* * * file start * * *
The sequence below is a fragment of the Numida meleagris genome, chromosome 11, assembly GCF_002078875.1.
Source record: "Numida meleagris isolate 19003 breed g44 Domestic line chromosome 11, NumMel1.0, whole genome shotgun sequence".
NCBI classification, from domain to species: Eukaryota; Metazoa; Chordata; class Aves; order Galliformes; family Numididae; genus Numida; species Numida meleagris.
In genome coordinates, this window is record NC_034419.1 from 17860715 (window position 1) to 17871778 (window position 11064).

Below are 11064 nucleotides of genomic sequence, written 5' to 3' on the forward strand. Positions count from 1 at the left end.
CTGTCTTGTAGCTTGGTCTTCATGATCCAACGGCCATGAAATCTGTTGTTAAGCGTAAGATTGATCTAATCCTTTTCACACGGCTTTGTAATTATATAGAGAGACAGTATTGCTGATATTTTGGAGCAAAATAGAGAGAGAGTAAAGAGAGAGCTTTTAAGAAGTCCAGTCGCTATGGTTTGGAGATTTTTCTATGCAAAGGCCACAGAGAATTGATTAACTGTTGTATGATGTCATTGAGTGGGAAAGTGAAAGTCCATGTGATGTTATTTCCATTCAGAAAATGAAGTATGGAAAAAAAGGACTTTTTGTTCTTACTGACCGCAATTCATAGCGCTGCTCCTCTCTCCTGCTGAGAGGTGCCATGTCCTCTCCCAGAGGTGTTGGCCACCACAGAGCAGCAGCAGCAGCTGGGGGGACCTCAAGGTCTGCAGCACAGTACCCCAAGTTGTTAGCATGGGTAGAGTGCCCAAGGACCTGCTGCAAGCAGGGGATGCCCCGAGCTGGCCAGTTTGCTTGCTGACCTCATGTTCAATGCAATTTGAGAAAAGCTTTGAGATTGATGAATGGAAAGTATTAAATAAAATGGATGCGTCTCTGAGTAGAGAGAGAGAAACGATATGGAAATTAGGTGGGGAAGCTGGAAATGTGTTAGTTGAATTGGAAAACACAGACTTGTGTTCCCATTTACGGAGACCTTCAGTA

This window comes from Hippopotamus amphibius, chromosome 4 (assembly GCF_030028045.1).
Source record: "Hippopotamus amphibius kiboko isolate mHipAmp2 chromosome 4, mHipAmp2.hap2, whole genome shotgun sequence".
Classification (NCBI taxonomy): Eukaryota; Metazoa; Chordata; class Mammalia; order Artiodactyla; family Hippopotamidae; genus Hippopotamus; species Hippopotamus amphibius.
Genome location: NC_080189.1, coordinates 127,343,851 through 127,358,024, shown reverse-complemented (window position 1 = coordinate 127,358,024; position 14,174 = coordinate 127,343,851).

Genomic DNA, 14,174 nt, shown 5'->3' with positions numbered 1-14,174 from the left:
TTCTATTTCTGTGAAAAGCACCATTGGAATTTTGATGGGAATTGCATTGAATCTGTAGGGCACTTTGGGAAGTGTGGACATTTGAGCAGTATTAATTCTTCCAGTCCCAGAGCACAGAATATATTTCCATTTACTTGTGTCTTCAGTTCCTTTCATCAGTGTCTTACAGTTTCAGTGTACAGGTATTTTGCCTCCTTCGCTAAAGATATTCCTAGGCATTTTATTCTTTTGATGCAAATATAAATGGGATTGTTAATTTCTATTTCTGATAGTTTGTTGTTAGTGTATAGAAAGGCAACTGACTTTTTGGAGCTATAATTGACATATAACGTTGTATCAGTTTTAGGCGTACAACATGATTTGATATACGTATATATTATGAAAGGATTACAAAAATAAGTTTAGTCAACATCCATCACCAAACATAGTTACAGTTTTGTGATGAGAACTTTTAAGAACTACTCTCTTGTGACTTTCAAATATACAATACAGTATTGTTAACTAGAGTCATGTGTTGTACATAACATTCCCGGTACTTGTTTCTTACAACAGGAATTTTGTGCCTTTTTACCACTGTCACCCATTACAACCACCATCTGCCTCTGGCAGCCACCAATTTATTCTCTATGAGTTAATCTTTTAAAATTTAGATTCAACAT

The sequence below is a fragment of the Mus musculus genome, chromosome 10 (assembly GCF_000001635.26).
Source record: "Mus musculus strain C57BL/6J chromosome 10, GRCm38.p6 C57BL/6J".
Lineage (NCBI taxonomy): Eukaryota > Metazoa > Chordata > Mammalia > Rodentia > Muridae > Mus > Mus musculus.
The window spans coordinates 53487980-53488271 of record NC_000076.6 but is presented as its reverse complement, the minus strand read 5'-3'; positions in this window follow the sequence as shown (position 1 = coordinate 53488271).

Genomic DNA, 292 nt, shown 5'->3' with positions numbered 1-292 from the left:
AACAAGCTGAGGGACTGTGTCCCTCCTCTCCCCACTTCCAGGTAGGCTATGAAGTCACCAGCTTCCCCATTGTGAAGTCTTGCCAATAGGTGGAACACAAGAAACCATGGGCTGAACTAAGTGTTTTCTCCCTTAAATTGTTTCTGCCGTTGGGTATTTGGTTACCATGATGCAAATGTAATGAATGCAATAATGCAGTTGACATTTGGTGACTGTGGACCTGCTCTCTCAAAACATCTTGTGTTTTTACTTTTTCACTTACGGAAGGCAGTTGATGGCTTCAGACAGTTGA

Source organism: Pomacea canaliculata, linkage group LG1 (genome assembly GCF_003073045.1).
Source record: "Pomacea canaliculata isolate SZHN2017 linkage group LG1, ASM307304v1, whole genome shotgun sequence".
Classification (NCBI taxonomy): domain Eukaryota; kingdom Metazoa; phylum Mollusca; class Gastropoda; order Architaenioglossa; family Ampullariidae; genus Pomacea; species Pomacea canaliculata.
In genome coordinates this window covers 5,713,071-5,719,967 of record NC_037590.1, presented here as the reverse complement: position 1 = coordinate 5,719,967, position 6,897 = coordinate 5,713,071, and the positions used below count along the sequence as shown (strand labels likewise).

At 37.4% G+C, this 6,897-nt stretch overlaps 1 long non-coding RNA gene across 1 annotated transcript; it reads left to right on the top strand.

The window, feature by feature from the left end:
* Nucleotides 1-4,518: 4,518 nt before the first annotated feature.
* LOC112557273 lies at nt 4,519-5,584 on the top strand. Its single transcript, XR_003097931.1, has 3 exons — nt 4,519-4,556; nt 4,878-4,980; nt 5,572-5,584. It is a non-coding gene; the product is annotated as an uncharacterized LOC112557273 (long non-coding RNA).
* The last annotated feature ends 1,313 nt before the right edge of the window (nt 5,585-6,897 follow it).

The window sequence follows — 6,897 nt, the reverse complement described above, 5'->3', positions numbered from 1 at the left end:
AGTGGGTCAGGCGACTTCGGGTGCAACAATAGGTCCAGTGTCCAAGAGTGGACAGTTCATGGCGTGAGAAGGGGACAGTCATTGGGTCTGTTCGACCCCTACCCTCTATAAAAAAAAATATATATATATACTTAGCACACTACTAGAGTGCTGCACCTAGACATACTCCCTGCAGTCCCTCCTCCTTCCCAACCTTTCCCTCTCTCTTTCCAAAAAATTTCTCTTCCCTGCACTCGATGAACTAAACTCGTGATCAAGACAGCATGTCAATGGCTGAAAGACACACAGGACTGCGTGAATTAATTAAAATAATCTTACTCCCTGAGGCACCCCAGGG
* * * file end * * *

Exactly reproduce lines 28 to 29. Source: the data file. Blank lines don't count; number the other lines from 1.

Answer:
The window sequence follows — 6,897 nt, the reverse complement described above, 5'->3', positions numbered from 1 at the left end:
AGTGGGTCAGGCGACTTCGGGTGCAACAATAGGTCCAGTGTCCAAGAGTGGACAGTTCATGGCGTGAGAAGGGGACAGTCATTGGGTCTGTTCGACCCCTACCCTCTATAAAAAAAAATATATATATATACTTAGCACACTACTAGAGTGCTGCACCTAGACATACTCCCTGCAGTCCCTCCTCCTTCCCAACCTTTCCCTCTCTCTTTCCAAAAAATTTCTCTTCCCTGCACTCGATGAACTAAACTCGTGATCAAGACAGCATGTCAATGGCTGAAAGACACACAGGACTGCGTGAATTAATTAAAATAATCTTACTCCCTGAGGCACCCCAGGG